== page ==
Florida Citizens Alliance Objections to Textbooks to be Heard at Special School Board Meeting June 1st

Seven Collier County parents affiliated with the Florida Citizens Alliance will each have up to ten minutes to object to Collier County Public School textbook selections at a Special School Board meeting next Thursday, thanks to SB 864: Instructional Materials for K–12 Public Education, signed into law by Gov. Scott in 2014.

Florida Citizens Alliance (FCA) is a “self-professed constitutionalism group” whose issues are the Second Amendment and local control of public education. It was founded by Keith Flaugh of Marco Island; Collier School Board member Erika Donalds was also a founding member, and unsuccessful 2016 School Board candidate Louise Penta serves on the group’s Board of Directors.

Backed by FCA, SB 864 requires at least one parent to be included in a school district’s textbook review process. This year’s CS/HB 989, sponsored by Donalds’ husband Rep. Byron Donalds and also backed by FCA, takes SB 864 even further by giving any local taxpayer the right to challenge, in FCA’s words, “factually inaccurate instructional materials (materials that do not present balanced viewpoints on issues), as well as other instructional materials that contain age-inappropriate sexually explicit material that violates existing Florida Laws.”

Read the objections to the textbooks on FCA’s website here or on the CCPS website here.

My goal with this post is to make readers aware of who these objections are coming from (not just any parent) and their ideology. I will share some of the objections to each book, but to get the full flavor, I encourage you to read at least one of the submissions in its entirety. By clicking a book’s title, below, you can access the book from the District’s website, but this access may only be available until the conclusion of the Special School Board Meeting.

Florida Social Studies – used in grades K–5

The objection to this series of social studies books was submitted by Kenneth Lee Dixon, unsuccessful 2014 School Board candidate and parent of a Mason Classical Academy Charter School student, and Mary Ellen Cash, a teacher of English for Speakers of Other Languages (ESOL). Read it here. They assert that the series is suited for English language learners and therefore “reduce(s) rigor and is not appropriate for mainstream or gifted students.” They also criticize when and the way in which immigration is presented and that immigration law is not addressed.

By the People: A History of the United States – used in high school Advanced Placement U.S. History

David Bolduc, who succeeded Erika Donalds as president of Parents ROCK, and a parent of a Naples High School student, objected (here) to this book. In his view, “this History textbook is more concerned with indoctrinating our children to become future social justice warriors part of a humanistic, collectivized society where rights are given by government, rather than teaching them the United States of America was created based on the universal principles of the unalienable God-given rights of Life, Liberty and the pursuit of Happiness as stated in the Declaration of Independence.” He believes the theme or purpose of the book is “To glorify advocates who want to destroy the founding values of the United States of America and substitute them with an authoritarian, communist, collectivise [sic] form of government and economy,” the consequence of which would be “to accept collectivism as beneficial.”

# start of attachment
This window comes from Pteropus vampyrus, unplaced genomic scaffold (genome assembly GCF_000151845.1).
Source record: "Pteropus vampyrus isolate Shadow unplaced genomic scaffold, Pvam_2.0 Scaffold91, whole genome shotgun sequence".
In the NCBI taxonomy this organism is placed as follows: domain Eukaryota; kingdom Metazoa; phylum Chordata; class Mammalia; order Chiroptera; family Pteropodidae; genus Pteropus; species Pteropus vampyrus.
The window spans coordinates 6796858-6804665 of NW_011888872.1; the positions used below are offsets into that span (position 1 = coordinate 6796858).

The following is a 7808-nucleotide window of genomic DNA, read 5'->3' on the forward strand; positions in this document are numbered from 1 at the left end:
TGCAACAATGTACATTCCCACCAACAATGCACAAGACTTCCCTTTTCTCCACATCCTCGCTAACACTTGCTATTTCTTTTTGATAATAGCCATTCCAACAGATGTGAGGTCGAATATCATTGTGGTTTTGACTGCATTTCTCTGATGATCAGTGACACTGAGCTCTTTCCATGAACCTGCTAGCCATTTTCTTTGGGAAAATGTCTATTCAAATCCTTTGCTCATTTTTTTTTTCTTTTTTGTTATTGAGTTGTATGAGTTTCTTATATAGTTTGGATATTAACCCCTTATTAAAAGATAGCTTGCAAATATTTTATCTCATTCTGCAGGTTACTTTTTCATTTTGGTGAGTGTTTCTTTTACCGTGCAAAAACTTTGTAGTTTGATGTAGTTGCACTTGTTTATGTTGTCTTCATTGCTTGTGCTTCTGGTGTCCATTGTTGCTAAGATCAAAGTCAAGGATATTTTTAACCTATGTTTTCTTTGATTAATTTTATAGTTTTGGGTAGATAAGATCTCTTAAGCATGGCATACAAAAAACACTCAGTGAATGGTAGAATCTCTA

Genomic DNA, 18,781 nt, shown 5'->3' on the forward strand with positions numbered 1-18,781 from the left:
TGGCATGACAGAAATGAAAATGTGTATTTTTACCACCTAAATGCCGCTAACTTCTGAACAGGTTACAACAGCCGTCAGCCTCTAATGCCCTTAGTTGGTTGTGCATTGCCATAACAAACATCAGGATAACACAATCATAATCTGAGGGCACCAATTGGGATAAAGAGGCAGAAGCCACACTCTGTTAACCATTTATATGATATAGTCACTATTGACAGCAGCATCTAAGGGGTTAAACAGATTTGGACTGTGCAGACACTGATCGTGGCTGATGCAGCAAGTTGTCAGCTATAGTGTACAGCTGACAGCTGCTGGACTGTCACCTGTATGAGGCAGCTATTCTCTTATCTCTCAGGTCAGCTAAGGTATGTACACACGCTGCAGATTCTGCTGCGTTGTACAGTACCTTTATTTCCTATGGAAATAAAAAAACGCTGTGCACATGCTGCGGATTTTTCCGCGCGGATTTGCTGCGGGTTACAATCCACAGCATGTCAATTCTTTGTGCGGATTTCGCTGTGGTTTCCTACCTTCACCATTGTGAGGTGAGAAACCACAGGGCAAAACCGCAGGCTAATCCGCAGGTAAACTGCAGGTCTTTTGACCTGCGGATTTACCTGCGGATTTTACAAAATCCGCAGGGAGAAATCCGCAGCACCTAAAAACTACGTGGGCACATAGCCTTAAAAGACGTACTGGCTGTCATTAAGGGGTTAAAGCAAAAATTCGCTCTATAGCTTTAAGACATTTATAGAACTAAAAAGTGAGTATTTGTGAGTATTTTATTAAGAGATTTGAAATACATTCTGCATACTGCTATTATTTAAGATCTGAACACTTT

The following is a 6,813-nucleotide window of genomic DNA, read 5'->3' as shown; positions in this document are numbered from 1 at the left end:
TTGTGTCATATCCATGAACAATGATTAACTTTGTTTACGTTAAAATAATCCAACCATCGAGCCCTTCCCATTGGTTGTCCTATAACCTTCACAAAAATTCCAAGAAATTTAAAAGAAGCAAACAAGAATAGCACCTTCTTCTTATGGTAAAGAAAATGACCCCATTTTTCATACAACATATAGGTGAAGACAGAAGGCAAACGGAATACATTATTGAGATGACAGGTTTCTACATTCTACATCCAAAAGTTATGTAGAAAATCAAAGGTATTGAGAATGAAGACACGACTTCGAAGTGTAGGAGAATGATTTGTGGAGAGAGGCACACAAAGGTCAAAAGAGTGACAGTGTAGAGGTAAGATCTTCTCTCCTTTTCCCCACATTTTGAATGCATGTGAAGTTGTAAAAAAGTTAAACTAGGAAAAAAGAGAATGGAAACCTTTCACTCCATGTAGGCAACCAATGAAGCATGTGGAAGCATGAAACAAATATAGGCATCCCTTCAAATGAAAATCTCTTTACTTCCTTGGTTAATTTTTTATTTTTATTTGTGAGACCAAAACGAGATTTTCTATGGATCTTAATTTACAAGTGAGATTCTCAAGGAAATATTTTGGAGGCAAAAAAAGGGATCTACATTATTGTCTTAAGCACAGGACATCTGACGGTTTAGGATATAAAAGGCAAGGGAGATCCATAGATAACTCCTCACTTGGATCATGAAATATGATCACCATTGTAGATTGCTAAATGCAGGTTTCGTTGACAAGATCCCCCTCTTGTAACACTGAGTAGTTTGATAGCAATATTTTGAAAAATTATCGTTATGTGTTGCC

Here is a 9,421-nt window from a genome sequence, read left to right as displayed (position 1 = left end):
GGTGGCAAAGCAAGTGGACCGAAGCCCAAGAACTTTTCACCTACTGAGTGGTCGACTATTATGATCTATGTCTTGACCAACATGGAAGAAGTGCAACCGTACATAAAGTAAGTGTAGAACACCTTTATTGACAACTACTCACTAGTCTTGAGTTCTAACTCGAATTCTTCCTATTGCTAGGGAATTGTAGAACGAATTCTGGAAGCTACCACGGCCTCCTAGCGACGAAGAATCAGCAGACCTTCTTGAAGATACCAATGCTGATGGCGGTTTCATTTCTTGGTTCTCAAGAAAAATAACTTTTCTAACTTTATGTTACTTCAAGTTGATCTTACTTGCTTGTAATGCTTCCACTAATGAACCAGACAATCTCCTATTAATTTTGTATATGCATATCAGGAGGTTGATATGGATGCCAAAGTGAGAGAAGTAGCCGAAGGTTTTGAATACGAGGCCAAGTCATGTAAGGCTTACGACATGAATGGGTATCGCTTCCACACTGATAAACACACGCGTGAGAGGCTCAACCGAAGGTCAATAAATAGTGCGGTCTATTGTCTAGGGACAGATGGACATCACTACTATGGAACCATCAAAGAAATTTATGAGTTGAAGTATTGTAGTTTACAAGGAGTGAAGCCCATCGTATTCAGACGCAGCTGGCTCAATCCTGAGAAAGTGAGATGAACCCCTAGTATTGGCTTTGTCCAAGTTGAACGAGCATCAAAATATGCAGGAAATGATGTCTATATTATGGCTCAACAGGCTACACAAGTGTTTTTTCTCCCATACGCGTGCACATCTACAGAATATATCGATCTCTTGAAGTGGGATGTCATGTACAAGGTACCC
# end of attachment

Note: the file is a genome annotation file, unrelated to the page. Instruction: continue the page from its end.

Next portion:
Understanding Economics – used in high school Economics

James Kelly submitted an objection (here) to this textbook. The same document on the Florida Citizens Alliance website was submitted by Joseph Doyle, a frequent CCPS critic at School Board meetings. They call the book “a continuation of the left-leaning propaganda that demonizes free enterprise while advocating top-down government, deficit spending and class warfare.” They point to a lesson on fiscal policy that “is riddled with editorializing and sweeping generalizations that disparage supply-side economics,” and say the textbook “glorifies the biographies of ideologues Karl Marx, Cezar Chavez, and Paul Krugman as well as pop culture financial industry celebrities Suze Orman and Janet Yellen, and CEO’s [sic] Daniel Akerson and Irene Rosenfeld.”

Street Law: A Course in Practical Law – used in high school Law Studies

Brantley Oakey, parent of a Mason Classical Academy student, objected (here) to this textbook. He sees a “recurring theme that the Constitution is inferior and should model the Universal Declaration on Human Rights and provide economic rights.” As a consequence, “Students will be conditioned to believe everyone should be entitled to free healthcare, housing, and work as a legal right and that the Constitution needs to be changed to accommodate this.”